In a kind of emoji graffiti, Dunwoody’s iconic “Everything Will Be OK” mural has its message temporarily altered with a paper heart taped over the “OK.”
Who altered the mural when at the Spruill Center for the Art’s Gallery at 4681 Ashford-Dunwoody Road is unclear. The gallery praised the alteration in a May 18 Instagram post and left the heart in place. “Felt the need to share the addition to the beloved #EverythingWillBeOK mural. We like! How about you?” reads the post.
“I’m not sure who made the alteration (it wasn’t Spruill), but am glad it’s temporary and I’m encouraged by the discussion about art that it has generated,” said Spruill Center CEO Alan Mothner in an email. He said he hopes it inspires people to participate in the city of Dunwoody’s public art survey, which runs through May 22. Last year, the mural was proposed as template for an official public art policy.
As for the fate of the heart addition, Mothner said, “I’m not sure right now, but I’m pretty certain it will come off eventually.”
Jason Scott Kofke, the artist who created the mural’s original design, said he did not do it himself and was unaware of it until the Reporter told him. He said he’s “ambivalent” about the alteration.
“This project is replete with twists,” Kofke said. “It would not be out of character for me to tag one of my own pieces. But I promise you, I’m not involved in this one.
“I’d have done something different. However, I know from my own experiences making public works, you only put yourself at risk in such ways if you believe in what you’re doing,” he added. “Someone felt compelled enough to risk painting a big red heart on this message and i would be remiss — as an artist who developed a career by writing big black letters in public spaces — to condemn this subversive action.”
He noted that the heart could have other interpretations due to the symbol’s ancient origins as possibly depicting a contraceptive plant or genitalia. “If I think of this message from the point of view of an ancient Roman, it has an entirely different meaning again,” he said.
The Spruill Center was one of two local nonprofits that recently found themselves in conflict with Kofke over a pandemic fundraiser’s use of the mural design. The Spruill Center partnered with Create Dunwoody in a successful effort to sell yard-sign versions of the mural as a fundraiser for out-of-work artists. However, Kofke soon raised copyright objections while marketing his own “Everything Will Be OK” products. An agreement was reached, but the local yard-sign sales are now over while Create Dunwoody distributes the funds.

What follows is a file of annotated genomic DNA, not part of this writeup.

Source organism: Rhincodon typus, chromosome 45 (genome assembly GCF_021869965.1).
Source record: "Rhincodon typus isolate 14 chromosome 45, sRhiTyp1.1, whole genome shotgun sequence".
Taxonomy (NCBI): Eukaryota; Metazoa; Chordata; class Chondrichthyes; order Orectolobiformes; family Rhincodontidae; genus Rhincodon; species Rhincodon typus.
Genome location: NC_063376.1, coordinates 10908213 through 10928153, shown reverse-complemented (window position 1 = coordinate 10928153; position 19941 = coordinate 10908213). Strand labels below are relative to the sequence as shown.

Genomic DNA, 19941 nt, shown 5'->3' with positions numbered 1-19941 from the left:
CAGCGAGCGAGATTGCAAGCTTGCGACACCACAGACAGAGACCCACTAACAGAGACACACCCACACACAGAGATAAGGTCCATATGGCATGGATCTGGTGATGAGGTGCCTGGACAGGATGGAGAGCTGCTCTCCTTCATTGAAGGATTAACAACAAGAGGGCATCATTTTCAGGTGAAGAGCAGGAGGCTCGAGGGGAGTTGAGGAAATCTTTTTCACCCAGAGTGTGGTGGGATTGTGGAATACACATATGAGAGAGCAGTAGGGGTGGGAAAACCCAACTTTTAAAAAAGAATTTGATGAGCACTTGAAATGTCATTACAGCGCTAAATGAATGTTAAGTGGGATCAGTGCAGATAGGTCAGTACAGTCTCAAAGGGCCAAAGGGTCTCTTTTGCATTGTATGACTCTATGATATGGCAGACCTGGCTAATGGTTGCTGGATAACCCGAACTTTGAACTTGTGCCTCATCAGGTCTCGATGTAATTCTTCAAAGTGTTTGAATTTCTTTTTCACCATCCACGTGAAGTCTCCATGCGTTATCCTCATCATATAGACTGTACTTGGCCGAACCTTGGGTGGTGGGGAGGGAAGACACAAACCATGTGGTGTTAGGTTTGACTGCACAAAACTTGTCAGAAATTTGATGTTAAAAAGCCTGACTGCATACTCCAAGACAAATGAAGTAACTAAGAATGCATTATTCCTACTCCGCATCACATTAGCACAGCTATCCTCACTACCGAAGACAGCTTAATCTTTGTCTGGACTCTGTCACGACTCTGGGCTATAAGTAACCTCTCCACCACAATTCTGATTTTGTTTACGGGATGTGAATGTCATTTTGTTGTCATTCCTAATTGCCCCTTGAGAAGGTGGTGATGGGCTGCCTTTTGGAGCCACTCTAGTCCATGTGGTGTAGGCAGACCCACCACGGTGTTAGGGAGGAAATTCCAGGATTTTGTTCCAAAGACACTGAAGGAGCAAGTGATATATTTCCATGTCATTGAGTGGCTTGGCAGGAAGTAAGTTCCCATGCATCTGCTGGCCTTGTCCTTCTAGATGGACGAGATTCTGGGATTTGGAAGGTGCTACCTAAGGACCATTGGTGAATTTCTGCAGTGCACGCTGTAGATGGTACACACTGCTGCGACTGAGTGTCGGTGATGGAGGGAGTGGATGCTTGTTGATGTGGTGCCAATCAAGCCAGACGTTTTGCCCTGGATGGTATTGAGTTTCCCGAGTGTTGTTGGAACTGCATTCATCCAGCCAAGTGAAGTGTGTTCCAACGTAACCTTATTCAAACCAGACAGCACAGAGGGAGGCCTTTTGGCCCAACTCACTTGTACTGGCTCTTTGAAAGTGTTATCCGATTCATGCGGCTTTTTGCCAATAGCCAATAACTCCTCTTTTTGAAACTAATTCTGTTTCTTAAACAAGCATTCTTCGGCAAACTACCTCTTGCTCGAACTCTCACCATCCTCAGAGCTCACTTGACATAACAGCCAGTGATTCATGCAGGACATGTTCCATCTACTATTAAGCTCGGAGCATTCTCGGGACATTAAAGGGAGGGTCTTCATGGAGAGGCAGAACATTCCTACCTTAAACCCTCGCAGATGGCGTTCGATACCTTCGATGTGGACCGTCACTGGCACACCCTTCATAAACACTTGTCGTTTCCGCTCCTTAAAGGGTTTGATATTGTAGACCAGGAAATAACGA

Kofke created the mural at the Spruill Gallery in 2009. The version there now is a recreation put in place in 2011 by the gallery at popular request. For the city of Dunwoody, the mural’s phrase has become a quasi-official motto frequently used in promotional materials. Meanwhile, Kofke has used the phrase in many other artworks around the world, before and after the Dunwoody version.
The recent addition of the heart has drawn debate on social media. Resident Terry Nall, a former member of the City Council, said he heard about it through a Nextdoor post from someone who, thinking the alteration was permanent, called it an act of “unbelievable gall” by “jerks.”
Nall said he recently visited the mural and found the heart is made of red felt paper or a similar material and held in place by tape on the back. “Somebody went to some trouble to make and apply it,” he said.
Kofke said that part of the theme of his “Everything Will Be OK” artworks is putting them in public spaces and seeing how their interpretation and appearance change over time, so the mural alteration fits in that sense. “If I had to critique it, though, I think the message with a heart is more specific and thus left less to the valence and interpretation of the viewer,” he said. “My goal was not to tell a viewer how to feel, but to ask a viewer to become self-aware of how they feel.”
Meanwhile, Kofke’s website selling his version of the “Everything Will Be OK” artworks — with proceeds also marked for artists — now includes a way for people to make another form of artistic alteration: a graffiti stencil version of the phrase. And, he said, “I did have some ideas on a new sign I will run by Spruill. It will not involve hearts, though.”
Update: This story has been updated with comment from Jason Scott Kofke and the Spruill Center for the Arts.